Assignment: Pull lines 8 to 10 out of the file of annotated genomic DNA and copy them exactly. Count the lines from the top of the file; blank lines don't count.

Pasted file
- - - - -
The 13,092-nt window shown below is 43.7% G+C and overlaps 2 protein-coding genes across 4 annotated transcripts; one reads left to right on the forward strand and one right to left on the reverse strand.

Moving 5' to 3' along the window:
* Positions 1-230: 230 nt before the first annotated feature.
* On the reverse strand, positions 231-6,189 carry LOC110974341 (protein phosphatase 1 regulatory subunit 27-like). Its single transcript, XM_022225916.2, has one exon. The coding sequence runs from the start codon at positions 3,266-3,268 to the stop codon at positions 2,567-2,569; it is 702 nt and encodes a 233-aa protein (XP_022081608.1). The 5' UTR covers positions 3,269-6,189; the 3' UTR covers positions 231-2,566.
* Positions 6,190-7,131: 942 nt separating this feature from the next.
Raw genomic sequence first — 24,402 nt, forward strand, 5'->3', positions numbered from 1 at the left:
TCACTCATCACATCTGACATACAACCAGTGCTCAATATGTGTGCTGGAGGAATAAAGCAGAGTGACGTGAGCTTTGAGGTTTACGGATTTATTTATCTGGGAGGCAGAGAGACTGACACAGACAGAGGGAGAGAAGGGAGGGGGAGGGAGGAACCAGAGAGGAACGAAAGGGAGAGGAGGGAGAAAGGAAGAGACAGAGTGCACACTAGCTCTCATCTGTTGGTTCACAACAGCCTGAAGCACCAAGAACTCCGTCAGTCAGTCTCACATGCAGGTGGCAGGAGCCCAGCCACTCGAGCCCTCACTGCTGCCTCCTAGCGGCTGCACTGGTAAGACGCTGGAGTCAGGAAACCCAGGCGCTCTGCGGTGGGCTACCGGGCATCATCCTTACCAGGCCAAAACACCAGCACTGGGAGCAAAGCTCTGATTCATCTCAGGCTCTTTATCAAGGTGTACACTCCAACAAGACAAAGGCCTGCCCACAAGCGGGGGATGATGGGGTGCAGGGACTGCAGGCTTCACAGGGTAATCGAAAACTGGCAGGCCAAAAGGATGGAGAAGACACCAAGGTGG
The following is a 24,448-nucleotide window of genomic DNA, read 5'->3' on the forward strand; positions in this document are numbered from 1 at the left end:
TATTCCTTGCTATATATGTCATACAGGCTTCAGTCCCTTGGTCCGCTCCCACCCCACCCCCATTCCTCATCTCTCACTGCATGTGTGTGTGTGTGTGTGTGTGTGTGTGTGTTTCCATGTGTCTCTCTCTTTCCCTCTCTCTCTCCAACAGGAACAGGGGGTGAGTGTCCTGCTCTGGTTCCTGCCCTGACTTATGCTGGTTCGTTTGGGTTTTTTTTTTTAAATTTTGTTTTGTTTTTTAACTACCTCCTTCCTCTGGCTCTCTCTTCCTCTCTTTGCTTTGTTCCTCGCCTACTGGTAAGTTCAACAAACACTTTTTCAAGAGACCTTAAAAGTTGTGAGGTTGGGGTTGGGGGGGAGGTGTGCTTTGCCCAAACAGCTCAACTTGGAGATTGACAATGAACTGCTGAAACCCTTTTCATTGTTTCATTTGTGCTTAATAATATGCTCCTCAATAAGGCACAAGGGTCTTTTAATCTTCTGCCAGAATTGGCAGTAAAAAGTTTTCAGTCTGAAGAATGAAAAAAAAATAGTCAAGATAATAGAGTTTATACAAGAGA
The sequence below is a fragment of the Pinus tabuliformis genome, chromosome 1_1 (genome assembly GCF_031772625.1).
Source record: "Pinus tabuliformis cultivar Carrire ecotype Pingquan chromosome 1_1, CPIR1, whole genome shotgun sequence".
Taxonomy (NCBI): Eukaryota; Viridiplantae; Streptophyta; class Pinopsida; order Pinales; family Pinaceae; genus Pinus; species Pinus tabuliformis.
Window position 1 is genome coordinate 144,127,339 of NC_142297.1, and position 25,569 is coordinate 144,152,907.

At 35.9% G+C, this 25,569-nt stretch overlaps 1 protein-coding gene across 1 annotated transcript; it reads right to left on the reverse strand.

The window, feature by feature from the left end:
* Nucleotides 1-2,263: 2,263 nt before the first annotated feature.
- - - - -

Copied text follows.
The following is a 24,448-nucleotide window of genomic DNA, read 5'->3' on the forward strand; positions in this document are numbered from 1 at the left end:
TATTCCTTGCTATATATGTCATACAGGCTTCAGTCCCTTGGTCCGCTCCCACCCCACCCCCATTCCTCATCTCTCACTGCATGTGTGTGTGTGTGTGTGTGTGTGTGTGTGTTTCCATGTGTCTCTCTCTTTCCCTCTCTCTCTCCAACAGGAACAGGGGGTGAGTGTCCTGCTCTGGTTCCTGCCCTGACTTATGCTGGTTCGTTTGGGTTTTTTTTTTTAAATTTTGTTTTGTTTTTTAACTACCTCCTTCCTCTGGCTCTCTCTTCCTCTCTTTGCTTTGTTCCTCGCCTACTGGTAAGTTCAACAAACACTTTTTCAAGAGACCTTAAAAGTTGTGAGGTTGGGGTTGGGGGGGAGGTGTGCTTTGCCCAAACAGCTCAACTTGGAGATTGACAATGAACTGCTGAAACCCTTTTCATTGTTTCATTTGTGCTTAATAATATGCTCCTCAATAAGGCACAAGGGTCTTTTAATCTTCTGCCAGAATTGGCAGTAAAAAGTTTTCAGTCTGAAGAATGAAAAAAAAATAGTCAAGATAATAGAGTTTATACAAGAGA
The sequence below is a fragment of the Pinus tabuliformis genome, chromosome 1_1 (genome assembly GCF_031772625.1).